In a novel approach employed by prosecutors, a California man accused of operating an ATM Ponzi scheme that allegedly duped victims out of over $10 million has been charged not only with securities fraud and grand theft charges, but also faces a burglary charge. Michael Brendan Ferguson, 44, was recently charged with nine felony counts in connection with what prosecutors allege was a nationwide Ponzi scheme that promised steady returns through a collection of privately owned ATMs. While prosecutors charged Ferguson with securities fraud and grand theft, they also included a burglary charge - reasoning that while Ferguson did not break into any houses, he did enter one investor's home with the intent to commit a felony, grand theft. Ferguson recently entered a plea of not guilty to the charges.
According to authorities, Ferguson solicited investors by promising steady returns through the generation of hefty transaction fees from a nationwide network of private ATMs. In exchange for purchasing the rights to user fees generated by a collection of ATMs located in shopping centers, investors were promised annual returns of up to 15%. To maintain an appearance of legitimacy, Ferguson maintained an office staffed by several employees, and even provided financial statements to investors that purportedly showed the steady growth of the ATM operation. In total, at least 100 investors may have invested more than $10 million with Ferguson.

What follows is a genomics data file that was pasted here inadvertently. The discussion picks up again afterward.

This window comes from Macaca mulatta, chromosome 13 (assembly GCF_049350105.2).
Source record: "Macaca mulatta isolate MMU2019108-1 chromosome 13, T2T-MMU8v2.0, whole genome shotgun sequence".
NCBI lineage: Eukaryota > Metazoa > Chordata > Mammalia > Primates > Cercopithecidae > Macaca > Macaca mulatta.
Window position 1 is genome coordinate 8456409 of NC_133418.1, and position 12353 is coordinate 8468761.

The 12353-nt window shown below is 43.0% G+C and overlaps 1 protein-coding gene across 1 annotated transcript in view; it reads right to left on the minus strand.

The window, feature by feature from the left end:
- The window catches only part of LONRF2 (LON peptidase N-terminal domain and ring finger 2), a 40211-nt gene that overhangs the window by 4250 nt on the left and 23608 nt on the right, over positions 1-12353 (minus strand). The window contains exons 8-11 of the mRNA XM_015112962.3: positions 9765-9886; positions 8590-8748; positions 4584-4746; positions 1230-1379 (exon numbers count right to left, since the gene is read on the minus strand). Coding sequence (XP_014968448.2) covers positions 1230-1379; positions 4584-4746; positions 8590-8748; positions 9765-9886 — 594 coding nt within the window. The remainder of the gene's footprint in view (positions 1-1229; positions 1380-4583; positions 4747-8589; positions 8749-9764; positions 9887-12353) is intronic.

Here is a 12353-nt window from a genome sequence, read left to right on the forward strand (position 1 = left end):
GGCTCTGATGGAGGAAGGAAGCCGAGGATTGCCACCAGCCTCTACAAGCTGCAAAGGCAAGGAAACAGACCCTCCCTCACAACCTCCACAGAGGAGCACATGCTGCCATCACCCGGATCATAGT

While investors initially received their monthly interest payments as promised, the payments recently stopped. When some investors began making inquiries to the shopping malls where some of the ATMs were purportedly located, they learned that none of those shopping centers had heard of Ferguson. Ferguson subsequently declared bankruptcy in January.
The burglary charge appears to be favored by prosecutors due to the California Penal Code's definition of burglary as the entry into a structure with the intent to commit a felony - in this case, grand theft. While the theory is certainly a novel one, surprisingly it is not the first time that an accused Ponzi schemer has faced burglary charges. In a case also out of California, James Koenig was charged in 2009 with 40 counts of securities fraud and 37 counts of residential burglary in connection with what prosecutors alleged was a $200 million Ponzi scheme. Koenig chose to fight the charges at trial, and was actually convicted on two of the burglary counts in May 2013. The choice by California authorities to levy burglary charges in white collar crimes may also be partially due to its categorization as a serious "strike" crime under California's Three Strikes Law, which may allow for a stricter sentence.